• I think the scoreboard is not totally representative of how the defense played in the first half, especially when you take into consideration how banged up the secondary was coming into the game. Kyler Murray was constantly under pressure for most of the opening 30 minutes, a testament to how talented this defensive front is.

Now that Javon Hargrave is in a rich vein of form — and he was robbed of a forced fumble early in the game — suddenly the Eagles have an abundance of productive players upfront. Fletcher Cox and Brandon Graham have been their steady selves, Josh Sweat's breakout season continues, and outside of a dumb penalty he took in the first half, Derek Barnett continued a strong run of play. It's one of the few units on the team that has a nice blend of youth and veteran savvy, production and potential, and I suppose it should, because the Birds have invested a ton of resources in that unit over the years.

And Jim Schwartz, who is typically averse to blitzing, has adapted when necessary this season. It paid off in a big way midway through the second quarter, when Murray coughed the ball up again while being dragged down by Nickell Roby-Coleman:

That being said, the Eagles still gave up 26 points in a single half of football. As good as the defensive line was at times, their typical bend-without-breaking approach did not pay off for Philly, with the Cardinals eating up yards between the 20s and then eventually exploiting matchup issues in the red zone when they got there. DeAndre Hopkins and Larry Fitzgerald are hard to stop even for good, healthy secondaries, and they made a mockery of the Eagles' backups in the first half.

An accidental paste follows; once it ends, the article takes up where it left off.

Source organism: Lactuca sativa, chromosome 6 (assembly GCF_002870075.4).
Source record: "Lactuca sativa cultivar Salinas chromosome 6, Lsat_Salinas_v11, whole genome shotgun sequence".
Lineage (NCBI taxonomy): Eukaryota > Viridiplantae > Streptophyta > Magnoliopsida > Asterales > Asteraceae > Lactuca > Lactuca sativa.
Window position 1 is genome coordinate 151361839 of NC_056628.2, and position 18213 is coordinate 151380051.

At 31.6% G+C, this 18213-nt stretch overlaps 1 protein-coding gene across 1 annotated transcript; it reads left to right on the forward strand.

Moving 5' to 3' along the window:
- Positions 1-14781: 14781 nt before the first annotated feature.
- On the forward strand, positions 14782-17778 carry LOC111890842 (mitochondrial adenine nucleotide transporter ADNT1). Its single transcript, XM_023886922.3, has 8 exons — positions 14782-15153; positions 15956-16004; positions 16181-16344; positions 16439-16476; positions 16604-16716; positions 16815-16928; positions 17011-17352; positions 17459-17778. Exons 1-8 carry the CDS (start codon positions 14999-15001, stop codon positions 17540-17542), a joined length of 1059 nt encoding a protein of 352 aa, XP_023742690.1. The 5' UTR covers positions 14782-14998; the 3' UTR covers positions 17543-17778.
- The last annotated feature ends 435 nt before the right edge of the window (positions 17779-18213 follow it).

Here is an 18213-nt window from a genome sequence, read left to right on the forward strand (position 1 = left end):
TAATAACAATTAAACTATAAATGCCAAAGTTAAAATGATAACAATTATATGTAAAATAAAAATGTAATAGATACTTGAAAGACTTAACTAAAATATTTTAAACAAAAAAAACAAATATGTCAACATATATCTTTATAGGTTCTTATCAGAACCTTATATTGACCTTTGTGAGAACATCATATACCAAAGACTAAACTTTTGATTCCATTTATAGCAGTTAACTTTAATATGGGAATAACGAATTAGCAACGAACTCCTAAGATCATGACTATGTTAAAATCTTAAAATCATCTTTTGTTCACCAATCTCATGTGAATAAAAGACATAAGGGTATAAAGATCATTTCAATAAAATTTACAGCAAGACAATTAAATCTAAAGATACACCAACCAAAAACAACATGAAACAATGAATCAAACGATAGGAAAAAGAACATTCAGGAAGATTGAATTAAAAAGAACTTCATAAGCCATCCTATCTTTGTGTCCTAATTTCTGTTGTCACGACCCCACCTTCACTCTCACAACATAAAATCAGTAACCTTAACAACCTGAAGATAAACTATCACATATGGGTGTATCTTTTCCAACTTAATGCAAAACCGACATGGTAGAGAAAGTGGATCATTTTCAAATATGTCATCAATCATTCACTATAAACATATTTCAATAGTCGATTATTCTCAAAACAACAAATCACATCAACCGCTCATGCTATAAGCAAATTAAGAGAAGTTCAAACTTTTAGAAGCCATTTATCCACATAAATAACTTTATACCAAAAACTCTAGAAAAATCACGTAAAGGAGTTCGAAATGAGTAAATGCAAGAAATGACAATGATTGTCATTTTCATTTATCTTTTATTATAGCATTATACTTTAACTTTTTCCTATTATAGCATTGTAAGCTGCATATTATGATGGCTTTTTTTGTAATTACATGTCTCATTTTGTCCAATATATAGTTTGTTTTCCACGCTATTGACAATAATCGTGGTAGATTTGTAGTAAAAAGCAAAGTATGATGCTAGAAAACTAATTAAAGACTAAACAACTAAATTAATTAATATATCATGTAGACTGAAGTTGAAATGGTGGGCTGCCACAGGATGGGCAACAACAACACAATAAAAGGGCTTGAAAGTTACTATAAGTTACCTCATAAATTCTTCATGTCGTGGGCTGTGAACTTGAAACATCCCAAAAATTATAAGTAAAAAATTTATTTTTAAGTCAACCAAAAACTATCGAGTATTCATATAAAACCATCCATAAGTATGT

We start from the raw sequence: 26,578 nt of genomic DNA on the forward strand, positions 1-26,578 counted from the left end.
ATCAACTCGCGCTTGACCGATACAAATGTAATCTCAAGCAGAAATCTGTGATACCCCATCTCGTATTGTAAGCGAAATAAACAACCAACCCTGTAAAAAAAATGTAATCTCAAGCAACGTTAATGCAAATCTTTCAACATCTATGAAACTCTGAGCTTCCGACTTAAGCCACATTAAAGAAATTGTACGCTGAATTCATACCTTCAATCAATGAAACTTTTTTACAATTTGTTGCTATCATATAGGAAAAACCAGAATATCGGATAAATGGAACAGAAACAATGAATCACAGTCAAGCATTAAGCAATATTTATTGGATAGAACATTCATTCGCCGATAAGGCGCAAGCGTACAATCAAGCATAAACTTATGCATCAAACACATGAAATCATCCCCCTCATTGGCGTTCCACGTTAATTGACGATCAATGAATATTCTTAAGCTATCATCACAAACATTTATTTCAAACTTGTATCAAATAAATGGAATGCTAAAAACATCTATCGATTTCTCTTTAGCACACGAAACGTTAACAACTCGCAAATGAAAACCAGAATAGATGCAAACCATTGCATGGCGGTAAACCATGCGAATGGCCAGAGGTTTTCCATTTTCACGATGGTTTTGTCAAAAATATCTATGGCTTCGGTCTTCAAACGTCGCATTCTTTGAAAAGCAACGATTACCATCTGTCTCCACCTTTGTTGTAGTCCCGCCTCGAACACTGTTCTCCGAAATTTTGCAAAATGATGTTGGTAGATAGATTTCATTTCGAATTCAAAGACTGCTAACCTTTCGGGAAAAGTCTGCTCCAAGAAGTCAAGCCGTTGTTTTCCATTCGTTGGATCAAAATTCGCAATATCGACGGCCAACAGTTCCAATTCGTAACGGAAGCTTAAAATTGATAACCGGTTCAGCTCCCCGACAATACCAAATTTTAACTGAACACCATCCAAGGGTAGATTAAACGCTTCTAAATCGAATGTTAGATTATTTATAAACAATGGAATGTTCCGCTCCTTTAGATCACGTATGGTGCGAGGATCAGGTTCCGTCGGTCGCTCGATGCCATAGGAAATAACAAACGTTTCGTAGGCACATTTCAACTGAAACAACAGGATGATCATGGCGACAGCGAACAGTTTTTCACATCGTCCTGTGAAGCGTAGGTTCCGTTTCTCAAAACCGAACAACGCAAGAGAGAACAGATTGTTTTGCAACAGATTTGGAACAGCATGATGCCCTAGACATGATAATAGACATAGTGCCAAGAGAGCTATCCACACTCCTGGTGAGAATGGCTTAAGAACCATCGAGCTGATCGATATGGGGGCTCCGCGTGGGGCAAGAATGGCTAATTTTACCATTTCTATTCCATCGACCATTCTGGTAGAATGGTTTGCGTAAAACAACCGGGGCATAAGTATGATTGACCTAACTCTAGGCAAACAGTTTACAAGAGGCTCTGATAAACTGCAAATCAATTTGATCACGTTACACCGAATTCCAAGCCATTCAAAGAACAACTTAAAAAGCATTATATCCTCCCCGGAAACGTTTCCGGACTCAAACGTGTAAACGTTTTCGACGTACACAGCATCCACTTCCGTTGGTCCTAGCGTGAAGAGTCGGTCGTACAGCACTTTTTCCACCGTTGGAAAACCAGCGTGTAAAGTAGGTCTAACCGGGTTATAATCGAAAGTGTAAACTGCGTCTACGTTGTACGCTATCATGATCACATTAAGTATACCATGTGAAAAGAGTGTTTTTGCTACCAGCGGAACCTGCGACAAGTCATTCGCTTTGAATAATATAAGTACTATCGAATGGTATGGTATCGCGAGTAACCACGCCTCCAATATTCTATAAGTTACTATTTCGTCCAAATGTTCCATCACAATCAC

The secondary just has to hold on for dear life and play opportunistic football in the second half, I guess. Gonna be hard to win any other way.

The Ugly

• From my memory, Barnett has had fewer dumb plays this season than in years past, but I suppose it was only a matter of time before he did something to hurt the Eagles. A Hopkins end-around play looked to be stopped in its tracks midway through the first quarter, and instead of just shepherding Hopkins out of bounds, Barnett decided it was a good idea to hit the Cardinals wideout when he was clearly out, picking up a 15-yard penalty that put the Cards around midfield. Two plays later, Arizona was in the endzone, a far cry from the second in long deep in their own territory they should have been facing.

(To be clear, we shouldn't let Jalen Mills off the hook for his own terrible play on the drive just because Barnett made the dumbest play of the bunch.)

What's maddening about Barnett's late hits and/or cheap shots is that they're almost never borderline plays, they're things you watch in real-time that cause you to roll your eyes at the absurdity. A few close calls that resulted in penalties would be frustrating but ultimately understandable. Barnett's mistakes are outright stupid and sometimes dangerous.

• I swear, Fitzgerald will be 80 years old in a wheelchair and still somehow manage 75 yards and a touchdown against the Eagles. The guy is unbelivable.